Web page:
MapReady: An Open Source Tool for the Utilization of SAR in Geospatial Applications

Don Atwood(1)

(1) Alaska Satellite Facility, P.O. Box 757320, Fairbanks, Alaska 99775-7320, United States


Users of remote sensing data can now benefit from the wide availability of Synthetic Aperture Radar (SAR) satellites, including ERS-2, RADARSAT-2, ALOS PALSAR, Envisat, and TerraSAR-X. Unfortunately, SAR data has not seen wide-spread usage by those engaged in mapping or Earth studies. The reason for this is two-fold: 1) the data comes in a format that most geospatial tools cannot ingest, and 2) SAR imagery is subject to geometric distortions that keep it from being co-registered with more conventional imagery.

The Alaska Satellite Facility (ASF) has developed the free, open source MapReady Remote Sensing Tool Kit to facilitate the use of SAR data for even novice users of geospatial data. Through MapReady’s intuitive GUI interface, the user is able to ingest a SAR image in its native format and process it to an orthorectified image in GeoTIFF format; ready to be used as a layer in a geographic information system (GIS). This presentation will outline the challenges facing the user of SAR and show how they are overcome through the use of MapReady.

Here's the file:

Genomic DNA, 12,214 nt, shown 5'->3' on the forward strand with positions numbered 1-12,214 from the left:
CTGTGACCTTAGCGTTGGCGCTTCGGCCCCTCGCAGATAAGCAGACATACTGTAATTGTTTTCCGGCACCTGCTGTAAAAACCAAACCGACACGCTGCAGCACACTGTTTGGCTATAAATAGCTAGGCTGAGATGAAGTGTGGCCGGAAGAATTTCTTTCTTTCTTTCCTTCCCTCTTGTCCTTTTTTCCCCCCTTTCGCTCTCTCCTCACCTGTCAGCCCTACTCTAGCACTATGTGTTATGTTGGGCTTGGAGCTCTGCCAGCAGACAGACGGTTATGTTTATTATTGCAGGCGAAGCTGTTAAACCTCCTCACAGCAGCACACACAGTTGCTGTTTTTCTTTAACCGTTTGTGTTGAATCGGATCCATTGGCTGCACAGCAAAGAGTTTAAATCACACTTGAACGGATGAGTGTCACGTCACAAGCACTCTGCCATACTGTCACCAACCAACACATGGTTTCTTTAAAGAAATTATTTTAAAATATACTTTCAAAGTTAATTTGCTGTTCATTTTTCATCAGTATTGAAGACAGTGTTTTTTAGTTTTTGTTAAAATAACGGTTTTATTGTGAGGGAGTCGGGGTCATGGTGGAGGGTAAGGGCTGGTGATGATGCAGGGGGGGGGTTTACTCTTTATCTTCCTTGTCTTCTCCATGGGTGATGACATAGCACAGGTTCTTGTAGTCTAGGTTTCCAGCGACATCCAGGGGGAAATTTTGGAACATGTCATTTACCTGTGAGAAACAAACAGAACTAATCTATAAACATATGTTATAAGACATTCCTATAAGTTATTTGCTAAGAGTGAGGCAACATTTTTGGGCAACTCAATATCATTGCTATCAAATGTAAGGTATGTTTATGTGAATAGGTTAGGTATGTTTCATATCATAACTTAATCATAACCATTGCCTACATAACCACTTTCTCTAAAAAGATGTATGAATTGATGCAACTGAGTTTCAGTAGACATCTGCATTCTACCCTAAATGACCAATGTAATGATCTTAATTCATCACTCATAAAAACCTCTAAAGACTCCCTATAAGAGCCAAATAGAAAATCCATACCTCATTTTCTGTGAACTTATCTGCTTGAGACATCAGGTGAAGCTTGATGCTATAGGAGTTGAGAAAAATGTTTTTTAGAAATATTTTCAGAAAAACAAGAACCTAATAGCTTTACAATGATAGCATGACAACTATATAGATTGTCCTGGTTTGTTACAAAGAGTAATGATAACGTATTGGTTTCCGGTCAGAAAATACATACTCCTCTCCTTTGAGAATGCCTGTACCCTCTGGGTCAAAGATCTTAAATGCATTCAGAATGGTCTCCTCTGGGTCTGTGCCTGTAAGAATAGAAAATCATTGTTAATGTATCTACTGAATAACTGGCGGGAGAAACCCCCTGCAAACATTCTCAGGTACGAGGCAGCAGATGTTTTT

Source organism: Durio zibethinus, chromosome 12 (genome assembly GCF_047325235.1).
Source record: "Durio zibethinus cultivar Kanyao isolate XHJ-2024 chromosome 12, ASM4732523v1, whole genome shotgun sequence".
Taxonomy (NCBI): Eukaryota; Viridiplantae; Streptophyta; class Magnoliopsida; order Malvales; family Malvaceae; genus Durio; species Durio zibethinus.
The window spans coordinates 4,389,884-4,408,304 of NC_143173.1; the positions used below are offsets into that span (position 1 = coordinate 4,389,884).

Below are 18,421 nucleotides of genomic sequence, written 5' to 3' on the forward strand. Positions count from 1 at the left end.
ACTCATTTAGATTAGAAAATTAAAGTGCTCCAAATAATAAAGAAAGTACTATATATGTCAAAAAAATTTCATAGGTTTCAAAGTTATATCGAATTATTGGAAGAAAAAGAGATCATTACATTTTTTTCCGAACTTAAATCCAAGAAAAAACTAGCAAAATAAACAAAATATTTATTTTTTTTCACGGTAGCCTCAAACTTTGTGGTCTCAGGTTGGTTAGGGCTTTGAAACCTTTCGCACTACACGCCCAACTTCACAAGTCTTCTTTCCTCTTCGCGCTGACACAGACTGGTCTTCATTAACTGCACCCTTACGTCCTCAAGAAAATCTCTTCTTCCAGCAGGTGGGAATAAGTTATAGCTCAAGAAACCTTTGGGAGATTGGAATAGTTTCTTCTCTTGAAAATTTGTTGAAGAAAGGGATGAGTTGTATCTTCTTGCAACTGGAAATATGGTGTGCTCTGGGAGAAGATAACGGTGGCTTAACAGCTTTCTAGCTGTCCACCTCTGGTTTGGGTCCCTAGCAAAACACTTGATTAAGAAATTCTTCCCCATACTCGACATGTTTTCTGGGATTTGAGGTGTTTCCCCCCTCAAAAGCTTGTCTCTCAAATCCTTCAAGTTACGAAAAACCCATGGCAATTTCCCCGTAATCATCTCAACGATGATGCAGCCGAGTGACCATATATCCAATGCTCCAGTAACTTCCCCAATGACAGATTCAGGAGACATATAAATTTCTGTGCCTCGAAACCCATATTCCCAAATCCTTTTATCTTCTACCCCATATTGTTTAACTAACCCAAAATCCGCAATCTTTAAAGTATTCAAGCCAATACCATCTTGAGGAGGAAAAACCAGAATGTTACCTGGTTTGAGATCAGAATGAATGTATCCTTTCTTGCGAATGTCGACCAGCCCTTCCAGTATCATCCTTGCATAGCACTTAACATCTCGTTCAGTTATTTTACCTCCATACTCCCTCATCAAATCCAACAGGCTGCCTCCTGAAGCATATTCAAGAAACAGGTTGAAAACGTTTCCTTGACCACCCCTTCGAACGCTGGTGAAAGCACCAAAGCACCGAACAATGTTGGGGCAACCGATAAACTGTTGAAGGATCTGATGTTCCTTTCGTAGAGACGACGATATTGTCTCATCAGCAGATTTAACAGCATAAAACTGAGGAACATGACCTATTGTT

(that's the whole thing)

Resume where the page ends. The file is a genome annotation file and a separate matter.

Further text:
The principal innovation in the newest generation of SAR satellites is the implementation of polarimetric SAR, for which data exists in two or more polarizations. Like the bands in optical data, polarimetric bands reveal a great deal about targets in the imagery. In its most recent version, MapReady includes the ability to perform polarimetric decompositions and classifications. Specific examples will be shown using polarimetric data from the ALOS PALSAR sensor. Derived products will be analyzed and interpreted to show how SAR polarimetry can be used to perform land classification and identify land change.



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